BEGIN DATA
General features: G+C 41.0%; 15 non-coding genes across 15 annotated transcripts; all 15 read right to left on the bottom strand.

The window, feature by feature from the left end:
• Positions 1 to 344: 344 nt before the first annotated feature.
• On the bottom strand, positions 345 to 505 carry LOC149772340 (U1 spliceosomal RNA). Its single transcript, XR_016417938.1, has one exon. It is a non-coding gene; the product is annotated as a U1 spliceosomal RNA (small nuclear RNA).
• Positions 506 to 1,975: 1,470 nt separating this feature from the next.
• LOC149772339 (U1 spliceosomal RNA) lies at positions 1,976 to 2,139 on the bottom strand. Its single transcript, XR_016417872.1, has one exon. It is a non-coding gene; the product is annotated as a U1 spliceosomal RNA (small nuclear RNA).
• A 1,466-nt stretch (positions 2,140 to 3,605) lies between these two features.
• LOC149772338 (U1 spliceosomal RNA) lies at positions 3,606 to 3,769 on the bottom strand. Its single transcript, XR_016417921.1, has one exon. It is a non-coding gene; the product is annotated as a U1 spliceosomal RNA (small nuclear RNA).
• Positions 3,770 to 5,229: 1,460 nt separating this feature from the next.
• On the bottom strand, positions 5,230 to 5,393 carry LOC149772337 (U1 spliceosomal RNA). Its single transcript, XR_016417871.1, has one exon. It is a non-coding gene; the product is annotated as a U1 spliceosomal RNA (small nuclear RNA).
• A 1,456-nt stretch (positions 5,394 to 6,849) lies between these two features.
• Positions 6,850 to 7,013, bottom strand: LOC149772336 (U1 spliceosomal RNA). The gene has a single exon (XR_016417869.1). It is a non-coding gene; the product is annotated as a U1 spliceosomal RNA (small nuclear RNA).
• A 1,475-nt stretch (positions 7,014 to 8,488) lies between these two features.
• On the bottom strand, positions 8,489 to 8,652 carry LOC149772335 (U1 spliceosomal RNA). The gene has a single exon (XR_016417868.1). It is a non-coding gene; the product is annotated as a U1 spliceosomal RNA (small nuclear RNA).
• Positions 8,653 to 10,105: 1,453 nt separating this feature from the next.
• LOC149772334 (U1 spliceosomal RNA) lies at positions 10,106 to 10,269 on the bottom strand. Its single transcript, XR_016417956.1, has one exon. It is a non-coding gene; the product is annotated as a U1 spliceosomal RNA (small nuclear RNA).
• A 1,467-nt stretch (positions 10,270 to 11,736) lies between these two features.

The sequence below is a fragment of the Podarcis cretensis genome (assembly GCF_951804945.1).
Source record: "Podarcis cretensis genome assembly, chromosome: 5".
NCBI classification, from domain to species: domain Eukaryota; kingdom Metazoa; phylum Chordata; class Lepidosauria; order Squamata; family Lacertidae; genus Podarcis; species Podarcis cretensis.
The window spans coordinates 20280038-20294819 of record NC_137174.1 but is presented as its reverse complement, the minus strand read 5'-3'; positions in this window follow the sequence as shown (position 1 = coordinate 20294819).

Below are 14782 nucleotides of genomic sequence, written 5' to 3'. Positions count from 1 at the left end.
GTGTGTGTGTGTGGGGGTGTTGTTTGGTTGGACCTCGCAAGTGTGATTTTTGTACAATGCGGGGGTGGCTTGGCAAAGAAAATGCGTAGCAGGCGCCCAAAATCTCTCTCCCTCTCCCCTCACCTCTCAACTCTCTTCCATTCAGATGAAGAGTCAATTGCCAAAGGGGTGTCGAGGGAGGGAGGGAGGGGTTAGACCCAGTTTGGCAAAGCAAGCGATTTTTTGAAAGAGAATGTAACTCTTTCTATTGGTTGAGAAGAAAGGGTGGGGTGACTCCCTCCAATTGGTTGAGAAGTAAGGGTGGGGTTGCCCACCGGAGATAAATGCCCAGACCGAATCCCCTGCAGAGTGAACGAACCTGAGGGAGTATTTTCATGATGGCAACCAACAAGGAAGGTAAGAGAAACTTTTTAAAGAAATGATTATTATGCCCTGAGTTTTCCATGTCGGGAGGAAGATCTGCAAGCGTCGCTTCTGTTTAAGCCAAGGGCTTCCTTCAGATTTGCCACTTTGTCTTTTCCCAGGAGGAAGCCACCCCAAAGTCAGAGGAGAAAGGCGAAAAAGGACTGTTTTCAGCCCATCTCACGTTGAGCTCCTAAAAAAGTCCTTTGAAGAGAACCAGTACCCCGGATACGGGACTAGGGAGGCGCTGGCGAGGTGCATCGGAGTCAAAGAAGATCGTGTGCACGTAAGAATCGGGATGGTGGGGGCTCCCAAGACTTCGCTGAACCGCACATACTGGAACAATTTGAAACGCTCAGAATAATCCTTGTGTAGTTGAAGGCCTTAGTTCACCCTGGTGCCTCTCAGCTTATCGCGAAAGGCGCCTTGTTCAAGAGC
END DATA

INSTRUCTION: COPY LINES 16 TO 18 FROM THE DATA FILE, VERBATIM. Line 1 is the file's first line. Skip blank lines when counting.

• LOC149772334 (U1 spliceosomal RNA) lies at positions 10,106 to 10,269 on the bottom strand. Its single transcript, XR_016417956.1, has one exon. It is a non-coding gene; the product is annotated as a U1 spliceosomal RNA (small nuclear RNA).
• A 1,467-nt stretch (positions 10,270 to 11,736) lies between these two features.

The sequence below is a fragment of the Podarcis cretensis genome (assembly GCF_951804945.1).